(Trigger Warning: infant loss, NICU trauma)
A year ago today, our happy ending began. After 122 days in the Neonatal Intensive Care Unit, my son came home, joining his brother who had arrived 10 days previously. Born at just under 1 ½ lbs each, the twins weighed 5 lbs when they came home. A year later, they are just over 21 lbs each, and are vibrant and active little engines of awesome.
During their stay in the NICU, my sons overcame more medical setbacks than most people face in a lifetime. The year following their homecoming has been a barrage of nurse visits, appointments, therapy, and long drives to specialists; but, as the months passed, they grew stronger. While my boys are developmentally delayed and have mild disabilities, they are thriving to an astonishing degree, and may eventually grow out of their current challenges with therapy. We are by all accounts a success story of modern medicine.
Our happy ending is beautiful and joyous, and I am immeasurably grateful for my children. I want to write about the experience to help other parents of early-term preemies. Yet, every time I begin, I find myself shaking and in tears. I flash back to those months in the NICU as if every nerve ending has sorrow and fear etched into it, and feels them over again.
I go back to waiting for my husband while being prepped for a c-section at 24 weeks, with bruises in my arms and hands from two weeks worth of IVs during hospital bed rest. I waited cold, afraid, and deeply sad that I had failed my twins at my very first task as their mother: keeping them safe inside of me until they could survive in the world.
I go back to the 3:00 am c-section, shivering violently on the operating table while doctors worked to pull my sons out as quickly as possible and pass them to the resuscitation team. Allergic to the medicine that prevents the shaking side effect of an epidural, I could not hold still. When my IV line came out, my husband cradled my head in his arms while a resident and attending worked to get an IV line into my other arm as quickly as possible in case things got worse.
I go back to being wheeled in a bed between the two isolettes that held my sons. They were so small, surrounded by wires that monitored their vital signs and tubes that kept them alive. “Do you want to touch them?” The nurse asked. “Please” I whispered.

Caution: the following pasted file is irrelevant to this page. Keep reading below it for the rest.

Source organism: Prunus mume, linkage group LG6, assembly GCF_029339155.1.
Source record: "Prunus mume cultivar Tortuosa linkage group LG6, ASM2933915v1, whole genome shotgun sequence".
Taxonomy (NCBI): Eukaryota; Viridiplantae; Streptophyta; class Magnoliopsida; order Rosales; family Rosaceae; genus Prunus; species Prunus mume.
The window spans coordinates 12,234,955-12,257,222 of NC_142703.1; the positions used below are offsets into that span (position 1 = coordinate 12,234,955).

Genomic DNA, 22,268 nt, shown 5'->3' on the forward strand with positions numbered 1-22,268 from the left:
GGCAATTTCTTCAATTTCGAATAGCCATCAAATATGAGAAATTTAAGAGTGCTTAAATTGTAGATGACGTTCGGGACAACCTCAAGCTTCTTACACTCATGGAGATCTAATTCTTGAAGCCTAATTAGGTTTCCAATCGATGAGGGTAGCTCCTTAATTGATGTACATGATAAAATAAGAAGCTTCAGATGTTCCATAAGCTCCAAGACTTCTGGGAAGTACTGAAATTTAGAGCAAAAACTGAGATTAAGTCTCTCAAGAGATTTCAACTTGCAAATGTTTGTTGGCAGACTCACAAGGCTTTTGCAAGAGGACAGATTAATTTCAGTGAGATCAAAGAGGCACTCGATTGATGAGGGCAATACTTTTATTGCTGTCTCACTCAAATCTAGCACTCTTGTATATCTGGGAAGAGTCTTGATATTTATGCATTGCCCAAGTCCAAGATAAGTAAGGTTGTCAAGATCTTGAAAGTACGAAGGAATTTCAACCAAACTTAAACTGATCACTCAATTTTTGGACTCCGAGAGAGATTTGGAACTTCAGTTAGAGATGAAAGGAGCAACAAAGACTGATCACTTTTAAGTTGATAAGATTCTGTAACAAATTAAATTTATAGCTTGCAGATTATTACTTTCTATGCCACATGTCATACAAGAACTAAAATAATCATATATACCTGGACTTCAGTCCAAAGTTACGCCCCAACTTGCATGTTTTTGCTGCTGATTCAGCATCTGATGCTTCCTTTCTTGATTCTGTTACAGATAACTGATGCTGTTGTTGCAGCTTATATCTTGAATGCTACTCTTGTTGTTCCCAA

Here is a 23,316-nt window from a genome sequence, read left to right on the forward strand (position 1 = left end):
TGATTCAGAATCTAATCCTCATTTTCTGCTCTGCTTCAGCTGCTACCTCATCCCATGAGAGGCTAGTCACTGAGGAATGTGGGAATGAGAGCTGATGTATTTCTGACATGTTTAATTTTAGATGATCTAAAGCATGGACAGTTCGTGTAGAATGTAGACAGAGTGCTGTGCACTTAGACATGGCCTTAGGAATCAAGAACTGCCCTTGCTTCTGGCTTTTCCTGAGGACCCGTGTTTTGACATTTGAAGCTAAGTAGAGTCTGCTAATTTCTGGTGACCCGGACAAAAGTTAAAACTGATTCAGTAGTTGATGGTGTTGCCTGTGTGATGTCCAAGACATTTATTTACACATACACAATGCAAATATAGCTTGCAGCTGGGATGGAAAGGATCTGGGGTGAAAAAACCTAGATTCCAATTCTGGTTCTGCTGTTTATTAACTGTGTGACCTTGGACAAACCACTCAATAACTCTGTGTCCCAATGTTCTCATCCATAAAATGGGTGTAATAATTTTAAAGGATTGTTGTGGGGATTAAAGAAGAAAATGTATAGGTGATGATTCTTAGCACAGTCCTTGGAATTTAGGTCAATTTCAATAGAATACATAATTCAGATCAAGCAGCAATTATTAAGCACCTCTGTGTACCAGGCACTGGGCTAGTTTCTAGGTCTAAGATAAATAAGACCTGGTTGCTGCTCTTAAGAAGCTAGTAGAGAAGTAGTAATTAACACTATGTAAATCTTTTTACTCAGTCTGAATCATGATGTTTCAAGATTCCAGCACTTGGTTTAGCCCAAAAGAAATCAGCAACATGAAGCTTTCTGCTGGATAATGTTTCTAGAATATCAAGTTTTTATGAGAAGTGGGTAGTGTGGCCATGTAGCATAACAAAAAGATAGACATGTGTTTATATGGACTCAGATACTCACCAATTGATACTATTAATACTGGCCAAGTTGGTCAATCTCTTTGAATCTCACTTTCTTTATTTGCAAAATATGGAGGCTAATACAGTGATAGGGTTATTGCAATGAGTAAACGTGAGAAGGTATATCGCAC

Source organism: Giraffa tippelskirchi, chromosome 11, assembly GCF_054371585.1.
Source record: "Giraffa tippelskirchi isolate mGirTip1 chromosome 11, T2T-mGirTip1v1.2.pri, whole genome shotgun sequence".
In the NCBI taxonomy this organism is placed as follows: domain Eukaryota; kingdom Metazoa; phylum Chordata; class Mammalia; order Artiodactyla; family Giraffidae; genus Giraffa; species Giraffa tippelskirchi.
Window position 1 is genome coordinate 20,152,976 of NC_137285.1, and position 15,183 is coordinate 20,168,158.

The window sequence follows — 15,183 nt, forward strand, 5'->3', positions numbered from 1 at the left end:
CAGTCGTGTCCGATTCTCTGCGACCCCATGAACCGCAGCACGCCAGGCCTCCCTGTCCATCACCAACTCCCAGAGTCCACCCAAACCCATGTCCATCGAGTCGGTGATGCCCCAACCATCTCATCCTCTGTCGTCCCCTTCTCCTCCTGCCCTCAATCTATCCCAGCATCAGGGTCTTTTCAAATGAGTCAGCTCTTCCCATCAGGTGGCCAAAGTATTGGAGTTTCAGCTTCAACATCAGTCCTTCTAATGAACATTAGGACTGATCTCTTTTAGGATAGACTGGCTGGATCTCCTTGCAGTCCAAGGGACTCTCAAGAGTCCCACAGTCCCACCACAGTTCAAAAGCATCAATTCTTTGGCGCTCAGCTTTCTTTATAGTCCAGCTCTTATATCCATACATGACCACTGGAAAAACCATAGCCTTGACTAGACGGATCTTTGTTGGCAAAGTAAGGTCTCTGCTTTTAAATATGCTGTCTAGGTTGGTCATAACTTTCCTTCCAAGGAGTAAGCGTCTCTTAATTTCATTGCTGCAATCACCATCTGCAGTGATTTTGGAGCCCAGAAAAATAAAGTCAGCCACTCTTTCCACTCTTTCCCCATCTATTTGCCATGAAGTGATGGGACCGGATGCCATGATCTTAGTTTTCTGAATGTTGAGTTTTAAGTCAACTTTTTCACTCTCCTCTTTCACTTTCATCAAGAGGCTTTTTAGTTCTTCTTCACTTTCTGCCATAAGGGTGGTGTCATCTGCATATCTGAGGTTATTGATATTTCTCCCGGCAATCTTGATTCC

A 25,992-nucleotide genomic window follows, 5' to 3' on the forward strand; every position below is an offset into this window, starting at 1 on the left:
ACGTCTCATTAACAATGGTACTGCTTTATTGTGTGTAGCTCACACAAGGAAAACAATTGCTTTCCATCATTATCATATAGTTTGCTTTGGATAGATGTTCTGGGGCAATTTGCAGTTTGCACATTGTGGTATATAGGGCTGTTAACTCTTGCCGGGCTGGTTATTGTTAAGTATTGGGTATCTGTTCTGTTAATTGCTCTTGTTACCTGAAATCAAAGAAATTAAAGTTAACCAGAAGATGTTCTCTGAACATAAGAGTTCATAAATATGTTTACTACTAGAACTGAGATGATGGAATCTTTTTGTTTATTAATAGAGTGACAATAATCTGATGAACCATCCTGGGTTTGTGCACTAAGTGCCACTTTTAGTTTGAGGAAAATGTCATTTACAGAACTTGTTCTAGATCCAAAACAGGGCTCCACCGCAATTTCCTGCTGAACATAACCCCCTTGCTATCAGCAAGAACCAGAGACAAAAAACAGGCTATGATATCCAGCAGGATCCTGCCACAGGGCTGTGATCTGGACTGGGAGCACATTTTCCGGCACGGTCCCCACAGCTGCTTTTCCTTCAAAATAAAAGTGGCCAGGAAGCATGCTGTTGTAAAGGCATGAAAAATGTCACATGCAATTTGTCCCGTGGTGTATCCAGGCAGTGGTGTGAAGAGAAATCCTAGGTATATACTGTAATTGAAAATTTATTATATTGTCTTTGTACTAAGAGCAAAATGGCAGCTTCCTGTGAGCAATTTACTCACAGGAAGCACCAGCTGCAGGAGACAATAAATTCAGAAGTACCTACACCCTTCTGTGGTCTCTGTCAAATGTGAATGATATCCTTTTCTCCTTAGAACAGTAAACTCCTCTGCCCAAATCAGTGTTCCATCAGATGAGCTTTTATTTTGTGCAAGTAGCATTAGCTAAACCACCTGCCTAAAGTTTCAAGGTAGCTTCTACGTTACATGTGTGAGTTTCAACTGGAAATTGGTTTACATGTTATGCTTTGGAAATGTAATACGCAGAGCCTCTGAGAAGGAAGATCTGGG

And I forced myself to sit up, and stretch my hand through the portal of the isolette to touch my son’s skin for what I believed would be the last time. I could only touch each of them for a moment, and only with a single finger because their skin was so fragile that it would tear.
They were bone-thin and a deep red because that fragile skin was transluscent.
I tried to put all of my love into that one touch and that one moment, and tell them both I loved them in what I believed would be my only chance to do so. “I love you,” I whispered, “I’m sorry.”
I still feel that sorrow and sadness vividly a year after both boys came home and our happy ending began. There was no violence. I wasn’t in a war zone. I wonder what is wrong with me that I still sometimes feel the echoes of this old pain so deeply that it stops my breath.
In a moment of unintentional reflection, I flash back to hours spent leaning my forehead against the walls of first one isolette and then the other, watching my sons’ chests rise fall as they breathed with the vent, and silently willing them to maintain their heart rate. To breathe. To live.
I go back to the alarms beeping as their heart rates fell so often that the nurses joked that they were talking in morse code to each other through their alarms. I loved the nurses for making the terrifying seem surmountable in a way that faith and statistics could not.
Those same nurses would tell me to go home, to go to sleep. But I hated home and I hated sleep, because the first night I slept at home after my c-section, the phone rang in the dark morning. My son’s bowel had perforated, and we rushed to the hospital to say goodbye before his hail-Mary surgery. The next morning, the phone rang again in a terrible echo of the previous day, and we rushed in again for my other son and another surgery.
I go back. And each time I feel like I’ve worked my way through one thing, there is another in its place. One hundred and twenty-two days of things lined up in a row to be felt and remembered, and shuddered at, and cried over, and worked through.
My sons lived despite impossible odds and I am immeasurably grateful for that. They are alive and we are happy, so I should not feel these sporadic moments of spiking hurt a year later.
I know people who lost their babies, and others whose children are severely impaired from their micro-preemie status. These families’ difficulties continue, while ours dissolve with each successful milestone.
I know people whose babies did not survive. My moments of flashback are nothing compared to the mountain of their loss.